Q. Why do Cohanim turn their back to the Aron Hakodesh when reciting their blessing to the people? Is that not an act of disrespect?
A. Talmud (Sota 38a) teaches that Birchas Cohanim should be said “ponim keneged ponim” or face to face, as when someone speaks to his friend; this is alluded by the pasuk “emor lahem,” speak to them.
Maharsho (ibid.) explains that first the Cohanim turn their face towards the Aron Hakodesh, as if to ask permission from Hashem to face the people and give them the brocho, and then they turn around to face them, with Hashem’s approval.
The Talmud (ibid. 40a) quotes Rabi Yitzchok saying how important the tzibur is regarded, since the Cohanim in order to face them, are allowed to turn their back to the Shechina.
Rambam (Tesh. 163) rules that there is no prohibition for the Cohanim to face the people, however if they are able to turn to one of the sides, it is better.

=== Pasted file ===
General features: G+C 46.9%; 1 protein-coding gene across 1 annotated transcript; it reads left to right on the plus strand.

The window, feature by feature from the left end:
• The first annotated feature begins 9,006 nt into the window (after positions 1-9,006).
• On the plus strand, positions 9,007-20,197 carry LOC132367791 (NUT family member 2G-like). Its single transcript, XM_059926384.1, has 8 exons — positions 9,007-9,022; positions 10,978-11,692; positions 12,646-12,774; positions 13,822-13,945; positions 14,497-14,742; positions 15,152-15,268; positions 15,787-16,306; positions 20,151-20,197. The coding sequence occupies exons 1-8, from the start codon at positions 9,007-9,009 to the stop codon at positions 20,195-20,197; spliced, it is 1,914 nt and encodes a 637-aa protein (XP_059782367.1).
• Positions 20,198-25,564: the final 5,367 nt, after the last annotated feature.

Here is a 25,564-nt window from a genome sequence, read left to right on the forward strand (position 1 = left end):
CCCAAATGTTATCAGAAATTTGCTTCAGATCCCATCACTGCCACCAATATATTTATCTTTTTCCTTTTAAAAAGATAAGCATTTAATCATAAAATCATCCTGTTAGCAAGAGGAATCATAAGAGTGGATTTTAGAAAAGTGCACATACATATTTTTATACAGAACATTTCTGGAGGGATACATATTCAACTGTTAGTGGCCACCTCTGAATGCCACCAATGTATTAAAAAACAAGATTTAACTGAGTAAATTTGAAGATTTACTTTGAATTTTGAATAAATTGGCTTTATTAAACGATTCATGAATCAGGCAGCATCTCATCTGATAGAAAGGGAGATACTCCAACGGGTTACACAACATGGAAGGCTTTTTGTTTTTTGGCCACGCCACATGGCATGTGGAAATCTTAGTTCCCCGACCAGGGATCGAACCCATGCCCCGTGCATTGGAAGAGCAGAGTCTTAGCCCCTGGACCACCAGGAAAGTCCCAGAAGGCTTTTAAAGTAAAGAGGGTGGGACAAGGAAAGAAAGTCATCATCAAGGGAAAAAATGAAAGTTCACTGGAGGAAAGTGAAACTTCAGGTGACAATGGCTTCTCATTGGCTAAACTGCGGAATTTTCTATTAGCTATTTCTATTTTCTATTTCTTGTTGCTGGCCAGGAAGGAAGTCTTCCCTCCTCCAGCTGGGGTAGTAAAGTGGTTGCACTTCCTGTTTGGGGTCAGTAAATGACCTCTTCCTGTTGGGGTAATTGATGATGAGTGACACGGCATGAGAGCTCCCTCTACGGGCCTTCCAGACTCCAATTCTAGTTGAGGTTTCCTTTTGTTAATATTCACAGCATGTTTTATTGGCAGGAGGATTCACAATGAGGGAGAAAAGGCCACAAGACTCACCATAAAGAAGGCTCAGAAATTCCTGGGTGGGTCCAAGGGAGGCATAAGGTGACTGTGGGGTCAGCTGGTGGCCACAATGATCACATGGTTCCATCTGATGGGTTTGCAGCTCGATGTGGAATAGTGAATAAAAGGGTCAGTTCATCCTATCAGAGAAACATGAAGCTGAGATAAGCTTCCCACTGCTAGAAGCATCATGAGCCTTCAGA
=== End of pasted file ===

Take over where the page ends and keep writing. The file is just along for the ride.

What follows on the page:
It is mentioned also in the name of Rabi Yitzchok Chorif and others, that since Rabenu Bachya explains that the Shechina rests on the hands of the Cohanim, (based on Medresh Shir Hashirim 2 – that the hands represent the two Kerubim inside the Kodesh Hakodoshim), so the shechina is actually with them and they are not turning their back to it.
There may be another reason for the Cohanim to turn around and face the people. Namely to bless them with the brochos that contain not only their spiritual needs, but also their material and corporal essential necessities.
Rabbi A. Bartfeld as advised by Horav Shlomo Miller Shlit’a